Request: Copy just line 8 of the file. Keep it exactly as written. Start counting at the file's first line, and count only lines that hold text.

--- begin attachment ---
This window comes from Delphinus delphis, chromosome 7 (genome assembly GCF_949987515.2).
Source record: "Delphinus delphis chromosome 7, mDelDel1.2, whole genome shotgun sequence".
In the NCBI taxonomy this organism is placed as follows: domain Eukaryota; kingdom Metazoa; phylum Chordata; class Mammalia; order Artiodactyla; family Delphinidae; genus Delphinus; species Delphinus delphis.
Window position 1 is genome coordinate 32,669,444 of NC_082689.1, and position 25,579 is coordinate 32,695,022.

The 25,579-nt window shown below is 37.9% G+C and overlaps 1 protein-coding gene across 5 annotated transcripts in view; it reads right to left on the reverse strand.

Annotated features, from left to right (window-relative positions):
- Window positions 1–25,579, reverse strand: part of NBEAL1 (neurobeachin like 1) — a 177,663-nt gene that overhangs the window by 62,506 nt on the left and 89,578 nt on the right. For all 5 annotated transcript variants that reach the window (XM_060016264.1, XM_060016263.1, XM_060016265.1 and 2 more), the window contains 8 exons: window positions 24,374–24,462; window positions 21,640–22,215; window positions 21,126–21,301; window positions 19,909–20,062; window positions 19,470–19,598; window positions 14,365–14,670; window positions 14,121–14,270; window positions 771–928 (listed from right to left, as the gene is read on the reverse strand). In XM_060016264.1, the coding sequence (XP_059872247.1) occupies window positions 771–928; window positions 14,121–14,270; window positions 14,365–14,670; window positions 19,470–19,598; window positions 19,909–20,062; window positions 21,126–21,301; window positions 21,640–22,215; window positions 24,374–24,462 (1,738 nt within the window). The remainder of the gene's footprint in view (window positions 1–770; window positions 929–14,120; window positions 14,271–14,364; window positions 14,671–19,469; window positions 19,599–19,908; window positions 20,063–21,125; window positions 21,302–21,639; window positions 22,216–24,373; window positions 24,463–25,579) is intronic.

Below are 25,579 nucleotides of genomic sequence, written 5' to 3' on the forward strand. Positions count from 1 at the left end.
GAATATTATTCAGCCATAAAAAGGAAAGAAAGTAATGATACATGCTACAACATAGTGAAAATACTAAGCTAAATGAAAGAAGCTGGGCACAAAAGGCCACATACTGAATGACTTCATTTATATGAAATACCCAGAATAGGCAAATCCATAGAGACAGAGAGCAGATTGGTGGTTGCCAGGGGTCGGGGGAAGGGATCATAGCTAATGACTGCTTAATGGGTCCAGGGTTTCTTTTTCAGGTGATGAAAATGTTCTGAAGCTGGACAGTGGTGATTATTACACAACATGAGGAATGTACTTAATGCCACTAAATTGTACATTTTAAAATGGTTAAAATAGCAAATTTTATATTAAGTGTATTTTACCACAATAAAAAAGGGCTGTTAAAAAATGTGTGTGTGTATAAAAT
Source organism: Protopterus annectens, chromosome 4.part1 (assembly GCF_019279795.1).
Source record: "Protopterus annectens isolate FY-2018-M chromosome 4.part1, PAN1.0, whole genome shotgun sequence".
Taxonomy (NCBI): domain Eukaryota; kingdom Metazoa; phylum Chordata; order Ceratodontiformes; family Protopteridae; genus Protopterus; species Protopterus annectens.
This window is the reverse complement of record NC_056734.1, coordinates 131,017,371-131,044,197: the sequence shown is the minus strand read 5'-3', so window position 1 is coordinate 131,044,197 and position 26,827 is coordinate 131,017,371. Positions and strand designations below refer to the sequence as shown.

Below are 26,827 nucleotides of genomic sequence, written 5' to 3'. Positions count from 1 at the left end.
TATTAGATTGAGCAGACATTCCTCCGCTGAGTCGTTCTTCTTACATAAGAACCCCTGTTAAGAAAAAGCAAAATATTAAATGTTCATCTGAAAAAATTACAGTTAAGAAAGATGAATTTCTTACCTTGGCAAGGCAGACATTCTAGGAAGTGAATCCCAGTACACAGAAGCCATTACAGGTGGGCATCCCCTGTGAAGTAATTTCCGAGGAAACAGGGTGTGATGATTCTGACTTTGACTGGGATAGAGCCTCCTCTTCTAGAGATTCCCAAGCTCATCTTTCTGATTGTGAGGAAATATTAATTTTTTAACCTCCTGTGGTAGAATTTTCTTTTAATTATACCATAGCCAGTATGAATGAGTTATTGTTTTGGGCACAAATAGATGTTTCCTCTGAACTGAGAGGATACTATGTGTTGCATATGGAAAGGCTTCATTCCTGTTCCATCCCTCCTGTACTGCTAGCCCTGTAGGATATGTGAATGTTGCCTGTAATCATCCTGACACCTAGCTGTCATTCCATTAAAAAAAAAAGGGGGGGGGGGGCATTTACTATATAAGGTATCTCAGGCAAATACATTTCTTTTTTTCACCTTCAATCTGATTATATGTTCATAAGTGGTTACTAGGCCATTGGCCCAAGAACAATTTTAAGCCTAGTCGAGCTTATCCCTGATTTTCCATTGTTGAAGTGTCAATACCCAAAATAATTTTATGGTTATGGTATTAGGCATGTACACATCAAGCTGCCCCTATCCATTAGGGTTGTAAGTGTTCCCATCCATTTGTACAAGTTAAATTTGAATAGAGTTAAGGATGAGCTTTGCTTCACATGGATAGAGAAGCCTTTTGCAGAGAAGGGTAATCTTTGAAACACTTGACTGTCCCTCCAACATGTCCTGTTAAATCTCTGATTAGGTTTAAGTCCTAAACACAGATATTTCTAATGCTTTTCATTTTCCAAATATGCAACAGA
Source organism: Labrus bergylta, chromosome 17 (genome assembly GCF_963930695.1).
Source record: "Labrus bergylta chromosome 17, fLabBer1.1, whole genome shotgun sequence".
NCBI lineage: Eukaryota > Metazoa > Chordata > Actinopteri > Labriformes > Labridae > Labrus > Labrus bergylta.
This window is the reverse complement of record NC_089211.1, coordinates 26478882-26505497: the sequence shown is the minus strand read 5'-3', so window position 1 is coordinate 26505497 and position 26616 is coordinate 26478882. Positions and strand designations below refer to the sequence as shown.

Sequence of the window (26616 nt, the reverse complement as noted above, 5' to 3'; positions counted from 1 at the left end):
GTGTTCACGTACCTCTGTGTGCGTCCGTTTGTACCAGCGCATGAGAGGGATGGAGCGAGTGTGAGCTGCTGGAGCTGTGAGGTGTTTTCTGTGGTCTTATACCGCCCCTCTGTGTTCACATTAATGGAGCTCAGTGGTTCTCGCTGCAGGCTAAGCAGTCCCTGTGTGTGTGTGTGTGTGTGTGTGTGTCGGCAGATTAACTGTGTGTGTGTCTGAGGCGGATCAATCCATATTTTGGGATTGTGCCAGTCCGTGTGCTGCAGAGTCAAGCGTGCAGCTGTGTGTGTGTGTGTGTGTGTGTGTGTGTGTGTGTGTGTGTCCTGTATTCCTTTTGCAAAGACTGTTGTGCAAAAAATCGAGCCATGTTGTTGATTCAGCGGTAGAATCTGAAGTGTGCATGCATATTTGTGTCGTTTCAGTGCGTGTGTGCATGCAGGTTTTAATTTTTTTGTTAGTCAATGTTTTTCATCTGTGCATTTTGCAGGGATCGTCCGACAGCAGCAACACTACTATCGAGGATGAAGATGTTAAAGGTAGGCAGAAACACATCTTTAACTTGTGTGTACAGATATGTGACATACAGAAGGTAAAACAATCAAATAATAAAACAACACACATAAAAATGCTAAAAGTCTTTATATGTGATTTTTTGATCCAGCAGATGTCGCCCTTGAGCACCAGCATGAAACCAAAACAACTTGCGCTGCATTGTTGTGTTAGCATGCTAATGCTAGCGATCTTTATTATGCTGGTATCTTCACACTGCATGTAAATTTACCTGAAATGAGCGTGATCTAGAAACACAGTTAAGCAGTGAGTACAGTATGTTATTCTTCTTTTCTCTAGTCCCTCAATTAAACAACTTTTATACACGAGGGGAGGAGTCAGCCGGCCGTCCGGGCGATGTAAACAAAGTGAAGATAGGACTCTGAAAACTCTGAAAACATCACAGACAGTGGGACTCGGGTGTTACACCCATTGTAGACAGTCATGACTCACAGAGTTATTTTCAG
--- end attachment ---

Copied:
Below are 25,579 nucleotides of genomic sequence, written 5' to 3' on the forward strand. Positions count from 1 at the left end.